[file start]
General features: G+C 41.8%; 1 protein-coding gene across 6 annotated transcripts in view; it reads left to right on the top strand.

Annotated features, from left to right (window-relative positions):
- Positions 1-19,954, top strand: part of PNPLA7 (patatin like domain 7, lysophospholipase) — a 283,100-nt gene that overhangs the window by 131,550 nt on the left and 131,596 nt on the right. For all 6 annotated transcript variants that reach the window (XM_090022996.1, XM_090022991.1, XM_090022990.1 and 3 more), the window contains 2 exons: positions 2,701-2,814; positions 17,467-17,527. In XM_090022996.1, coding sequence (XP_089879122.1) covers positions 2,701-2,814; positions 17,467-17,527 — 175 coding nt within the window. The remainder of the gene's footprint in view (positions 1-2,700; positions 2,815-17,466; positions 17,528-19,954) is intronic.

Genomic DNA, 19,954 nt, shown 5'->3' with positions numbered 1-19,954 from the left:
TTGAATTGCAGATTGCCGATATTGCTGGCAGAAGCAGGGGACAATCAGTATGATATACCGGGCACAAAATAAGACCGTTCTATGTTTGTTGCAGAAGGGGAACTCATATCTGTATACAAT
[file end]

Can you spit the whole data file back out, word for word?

General features: G+C 41.8%; 1 protein-coding gene across 6 annotated transcripts in view; it reads left to right on the top strand.

Annotated features, from left to right (window-relative positions):
- Positions 1-19,954, top strand: part of PNPLA7 (patatin like domain 7, lysophospholipase) — a 283,100-nt gene that overhangs the window by 131,550 nt on the left and 131,596 nt on the right. For all 6 annotated transcript variants that reach the window (XM_090022996.1, XM_090022991.1, XM_090022990.1 and 3 more), the window contains 2 exons: positions 2,701-2,814; positions 17,467-17,527. In XM_090022996.1, coding sequence (XP_089879122.1) covers positions 2,701-2,814; positions 17,467-17,527 — 175 coding nt within the window. The remainder of the gene's footprint in view (positions 1-2,700; positions 2,815-17,466; positions 17,528-19,954) is intronic.

Genomic DNA, 19,954 nt, shown 5'->3' with positions numbered 1-19,954 from the left:
TTGAATTGCAGATTGCCGATATTGCTGGCAGAAGCAGGGGACAATCAGTATGATATACCGGGCACAAAATAAGACCGTTCTATGTTTGTTGCAGAAGGGGAACTCATATCTGTATACAAT